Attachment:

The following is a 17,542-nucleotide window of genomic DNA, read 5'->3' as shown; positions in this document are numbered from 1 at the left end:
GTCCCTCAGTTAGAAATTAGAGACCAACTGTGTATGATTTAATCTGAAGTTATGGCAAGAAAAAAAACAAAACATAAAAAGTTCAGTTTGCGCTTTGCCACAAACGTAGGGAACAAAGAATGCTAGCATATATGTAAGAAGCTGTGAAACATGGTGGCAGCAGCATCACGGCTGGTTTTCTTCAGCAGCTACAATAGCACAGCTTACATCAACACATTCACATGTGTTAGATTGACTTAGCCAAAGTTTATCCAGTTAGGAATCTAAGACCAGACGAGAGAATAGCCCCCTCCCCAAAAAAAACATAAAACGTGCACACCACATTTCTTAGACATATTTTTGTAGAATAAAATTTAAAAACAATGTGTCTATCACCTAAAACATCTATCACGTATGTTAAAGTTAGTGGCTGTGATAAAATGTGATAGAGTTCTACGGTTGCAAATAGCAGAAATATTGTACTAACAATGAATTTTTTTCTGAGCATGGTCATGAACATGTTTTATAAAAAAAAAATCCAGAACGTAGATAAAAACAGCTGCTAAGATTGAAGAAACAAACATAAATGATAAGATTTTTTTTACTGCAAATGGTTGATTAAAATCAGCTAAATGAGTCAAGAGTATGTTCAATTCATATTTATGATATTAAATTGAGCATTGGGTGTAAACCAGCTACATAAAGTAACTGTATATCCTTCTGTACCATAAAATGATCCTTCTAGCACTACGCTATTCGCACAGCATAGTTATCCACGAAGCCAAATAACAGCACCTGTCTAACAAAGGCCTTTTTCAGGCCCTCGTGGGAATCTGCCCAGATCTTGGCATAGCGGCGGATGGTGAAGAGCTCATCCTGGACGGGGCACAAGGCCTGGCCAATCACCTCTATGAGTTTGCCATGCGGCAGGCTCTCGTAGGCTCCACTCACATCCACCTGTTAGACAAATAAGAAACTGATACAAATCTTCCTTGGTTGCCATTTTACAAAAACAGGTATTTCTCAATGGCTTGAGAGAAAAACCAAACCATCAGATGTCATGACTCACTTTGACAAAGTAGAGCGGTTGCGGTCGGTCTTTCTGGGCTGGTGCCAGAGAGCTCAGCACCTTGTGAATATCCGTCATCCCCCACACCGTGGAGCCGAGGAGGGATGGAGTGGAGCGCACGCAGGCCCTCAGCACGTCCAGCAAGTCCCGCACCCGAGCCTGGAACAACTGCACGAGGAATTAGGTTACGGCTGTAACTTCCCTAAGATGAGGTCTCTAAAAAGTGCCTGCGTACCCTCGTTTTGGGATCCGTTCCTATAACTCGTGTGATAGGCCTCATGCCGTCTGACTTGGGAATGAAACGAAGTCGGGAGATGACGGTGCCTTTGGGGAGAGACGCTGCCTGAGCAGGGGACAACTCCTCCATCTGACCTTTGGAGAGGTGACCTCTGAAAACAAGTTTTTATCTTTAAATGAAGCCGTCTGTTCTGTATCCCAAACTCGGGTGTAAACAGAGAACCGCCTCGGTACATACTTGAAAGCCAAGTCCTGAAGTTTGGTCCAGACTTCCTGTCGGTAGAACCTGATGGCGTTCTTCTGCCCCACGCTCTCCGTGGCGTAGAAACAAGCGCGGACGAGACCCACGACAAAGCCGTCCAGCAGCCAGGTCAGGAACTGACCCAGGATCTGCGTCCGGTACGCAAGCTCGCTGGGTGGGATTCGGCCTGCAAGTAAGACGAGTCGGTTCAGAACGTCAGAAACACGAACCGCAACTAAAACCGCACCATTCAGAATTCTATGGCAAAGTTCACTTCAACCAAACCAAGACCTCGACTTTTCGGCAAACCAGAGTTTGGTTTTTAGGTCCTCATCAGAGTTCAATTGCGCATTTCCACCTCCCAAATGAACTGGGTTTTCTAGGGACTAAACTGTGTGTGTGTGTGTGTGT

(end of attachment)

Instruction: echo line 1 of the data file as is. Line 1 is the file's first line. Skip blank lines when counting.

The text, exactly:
The following is a 17,542-nucleotide window of genomic DNA, read 5'->3' as shown; positions in this document are numbered from 1 at the left end: